Parents with children on the spectrum often worry about their child’s social world. Making friends and fitting into the group is often difficult for kids with an autism spectrum diagnosis. According to statistics compiled by PACER from the National Autistic Society, “40 percent of children with autism and 60 percent of children with Asperger’s syndrome have experienced bullying” or emotional abuse.
Now that most kids are armed with smartphones, socializing has gone cyber and bullying has become easier and much stealthier. While typed messages often remove the face-to-face social cues of real-life communication, that doesn’t make the situation any easier for kids on the spectrum.
A blog post published by the Cyberbullying Research Center highlighted the issue of cyberbullying among kids and teens with autism. According to the post “many are easily manipulated by mischievous bullies who goad them to cyberbully others, download child pornography, or hack into other computers – and they agree to do it, simply because they want to fit in and be well-liked.”
Bullying is abuse, and it always creates mental anguish. The abuse of bullying may cause multiple symptoms in victims including lower self-esteem, anxiety, depression, problems in eating and sleeping…and even suicidal thoughts or actions.
While no parent can completely ensure that their child doesn’t fall prey to bullying, there are steps to help kids—especially those on the spectrum—know what to do if they are ever bullied and how to react in a situation where they feel targeted.
Tell an Adult about Abuse
Unfortunately, kids on the spectrum are often told not to tattle when they report bullying. Regardless of this frustrating reality, kids must tell when they are bullied. And they should always, always tell their parents. If you feel that a teacher has not taken the situation seriously, request a meeting with your school’s administrator. The one incident that my son experienced was resolved instantly in class without issue. And his peers—who were his friends—reported the incident for him! There are good kids out there, and good teachers, too. But make sure your child knows they always have an advocate in you.
Discuss Online Do’s and Don’ts
There are certain things no one should EVER do online. Teach older kids what about the laws and how they apply to online behaviors. Kids with autism respect rules…and tend to follow them. Set the rules, explain the rules and, if you feel the need for further reassurance, turn on parental controls or install software to supervise online behavior (just make sure they know they are being supervised). Create a cell phone contract that also outlines what a teen can or cannot do with their phone.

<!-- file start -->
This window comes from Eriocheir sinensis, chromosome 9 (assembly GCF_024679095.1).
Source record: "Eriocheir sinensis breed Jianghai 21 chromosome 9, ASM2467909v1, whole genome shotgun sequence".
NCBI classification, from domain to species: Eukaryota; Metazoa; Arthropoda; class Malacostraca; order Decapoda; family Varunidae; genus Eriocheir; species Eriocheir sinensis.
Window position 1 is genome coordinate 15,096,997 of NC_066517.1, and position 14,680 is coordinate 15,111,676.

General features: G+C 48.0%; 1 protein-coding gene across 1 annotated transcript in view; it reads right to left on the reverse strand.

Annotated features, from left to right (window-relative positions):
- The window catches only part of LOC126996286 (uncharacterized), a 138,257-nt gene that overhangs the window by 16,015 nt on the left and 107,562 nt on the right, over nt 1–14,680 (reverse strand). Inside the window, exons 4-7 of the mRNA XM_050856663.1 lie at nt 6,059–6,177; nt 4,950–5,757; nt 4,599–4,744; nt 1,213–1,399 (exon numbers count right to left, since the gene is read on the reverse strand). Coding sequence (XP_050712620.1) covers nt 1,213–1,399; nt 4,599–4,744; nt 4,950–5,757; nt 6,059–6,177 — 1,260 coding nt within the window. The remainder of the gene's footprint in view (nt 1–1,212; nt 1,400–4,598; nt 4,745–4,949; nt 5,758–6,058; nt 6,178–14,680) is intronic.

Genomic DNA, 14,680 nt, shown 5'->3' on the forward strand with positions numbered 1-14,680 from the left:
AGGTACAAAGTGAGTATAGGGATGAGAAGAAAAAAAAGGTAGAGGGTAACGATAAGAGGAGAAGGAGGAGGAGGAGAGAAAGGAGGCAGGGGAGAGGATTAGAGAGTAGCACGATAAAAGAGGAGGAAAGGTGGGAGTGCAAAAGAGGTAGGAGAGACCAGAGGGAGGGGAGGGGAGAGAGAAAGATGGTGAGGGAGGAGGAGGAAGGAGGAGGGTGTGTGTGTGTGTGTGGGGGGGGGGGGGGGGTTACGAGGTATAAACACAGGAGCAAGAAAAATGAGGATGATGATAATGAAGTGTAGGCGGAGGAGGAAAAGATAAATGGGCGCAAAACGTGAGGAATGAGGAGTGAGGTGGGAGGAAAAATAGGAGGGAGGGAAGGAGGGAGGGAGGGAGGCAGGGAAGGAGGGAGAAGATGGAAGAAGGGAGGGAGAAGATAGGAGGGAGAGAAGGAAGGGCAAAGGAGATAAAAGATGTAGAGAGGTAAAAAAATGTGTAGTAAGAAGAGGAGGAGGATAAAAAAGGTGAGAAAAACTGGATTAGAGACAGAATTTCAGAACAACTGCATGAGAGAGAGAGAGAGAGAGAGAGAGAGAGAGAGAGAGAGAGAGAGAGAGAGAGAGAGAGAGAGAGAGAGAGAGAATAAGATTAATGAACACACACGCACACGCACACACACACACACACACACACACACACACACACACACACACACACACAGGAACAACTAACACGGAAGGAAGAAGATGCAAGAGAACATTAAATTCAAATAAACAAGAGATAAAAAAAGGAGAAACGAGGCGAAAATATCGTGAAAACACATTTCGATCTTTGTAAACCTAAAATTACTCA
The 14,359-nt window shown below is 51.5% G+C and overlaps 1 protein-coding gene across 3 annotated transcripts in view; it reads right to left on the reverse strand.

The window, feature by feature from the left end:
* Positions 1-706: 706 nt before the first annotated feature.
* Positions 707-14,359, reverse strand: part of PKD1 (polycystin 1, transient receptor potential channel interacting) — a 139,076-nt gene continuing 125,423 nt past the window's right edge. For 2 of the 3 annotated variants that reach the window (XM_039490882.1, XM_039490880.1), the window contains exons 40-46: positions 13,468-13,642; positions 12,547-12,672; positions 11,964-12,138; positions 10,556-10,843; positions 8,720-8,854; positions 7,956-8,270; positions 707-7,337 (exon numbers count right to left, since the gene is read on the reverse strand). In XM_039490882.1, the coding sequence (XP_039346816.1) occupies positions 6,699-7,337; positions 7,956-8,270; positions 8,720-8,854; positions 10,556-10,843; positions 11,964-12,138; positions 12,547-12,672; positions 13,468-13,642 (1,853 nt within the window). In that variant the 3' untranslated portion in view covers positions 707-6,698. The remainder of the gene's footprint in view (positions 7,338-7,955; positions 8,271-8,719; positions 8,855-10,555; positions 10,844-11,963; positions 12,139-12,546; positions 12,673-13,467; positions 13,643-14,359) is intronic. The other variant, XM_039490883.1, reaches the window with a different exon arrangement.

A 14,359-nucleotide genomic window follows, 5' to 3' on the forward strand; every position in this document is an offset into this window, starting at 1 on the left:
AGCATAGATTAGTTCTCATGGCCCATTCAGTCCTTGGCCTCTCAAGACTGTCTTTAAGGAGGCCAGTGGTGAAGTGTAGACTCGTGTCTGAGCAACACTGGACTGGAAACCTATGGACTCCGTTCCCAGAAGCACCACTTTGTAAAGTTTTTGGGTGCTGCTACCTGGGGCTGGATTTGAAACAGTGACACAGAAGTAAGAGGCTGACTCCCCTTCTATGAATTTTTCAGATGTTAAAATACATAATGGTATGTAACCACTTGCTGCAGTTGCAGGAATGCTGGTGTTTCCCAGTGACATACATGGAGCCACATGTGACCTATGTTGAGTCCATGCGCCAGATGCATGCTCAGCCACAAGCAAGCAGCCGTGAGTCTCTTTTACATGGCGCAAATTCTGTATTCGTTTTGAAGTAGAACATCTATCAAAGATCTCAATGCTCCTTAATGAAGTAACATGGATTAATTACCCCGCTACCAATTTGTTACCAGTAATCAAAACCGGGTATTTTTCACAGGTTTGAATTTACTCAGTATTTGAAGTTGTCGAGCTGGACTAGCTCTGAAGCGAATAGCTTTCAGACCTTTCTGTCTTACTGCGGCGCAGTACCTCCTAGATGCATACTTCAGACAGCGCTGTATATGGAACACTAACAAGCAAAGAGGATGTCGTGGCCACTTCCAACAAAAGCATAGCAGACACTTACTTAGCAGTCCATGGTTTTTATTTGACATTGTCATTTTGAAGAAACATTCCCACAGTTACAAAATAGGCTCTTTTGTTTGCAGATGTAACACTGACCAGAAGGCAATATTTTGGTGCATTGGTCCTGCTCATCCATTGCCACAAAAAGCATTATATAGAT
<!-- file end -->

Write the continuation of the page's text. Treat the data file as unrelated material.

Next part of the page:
Role Play Emotional Abuse
I cannot recommend role playing enough. This helps kids with autism anticipate a certain situation and helps them know what to do in that situation. Role playing doesn’t have to just focus on the negative of bullying; it also can help kids with autism know what to do if they see another kid being victimized. You also may use scenarios to teach a child how to manage their emotions and empathize with others.
My son didn’t understand sarcasm for the longest time. And sarcasm is one of those little social nuances that kids with autism need to be taught…because sarcasm also can be used to bully. Teach sarcasm…and make sure your child knows that sarcasm isn’t always a funny or nice way to communicate to others. If you have to exaggerate your voice to help them learn how sarcasm ‘sounds’…do it! My son now notices when his dad is being sarcastic and we kind of love that he gets it!
Be Seen & Heard to Prevent Abuse
Parents with kids on the spectrum must be an advocate for their child. And, sometimes, as an advocate, you have to be vocal. Be seen and be heard up at school. Not in a bad way…volunteer, and make sure the teachers know your face. If you notice that something is amiss with your child, ask for a meeting with your child’s teacher, and don’t be afraid to go higher up the command if you don’t see results.
Unfortunately, children with autism may be at a higher risk for bullying. But that doesn’t mean our children have “victim” painted across their backs. Help your child understand bullying and what to do if someone hurts them with words or other ways…even on the screen. Empower them, because they deserve to be empowered. Be their advocate and their cheerleader…and, if the situation calls for it, be their fierce mama bear!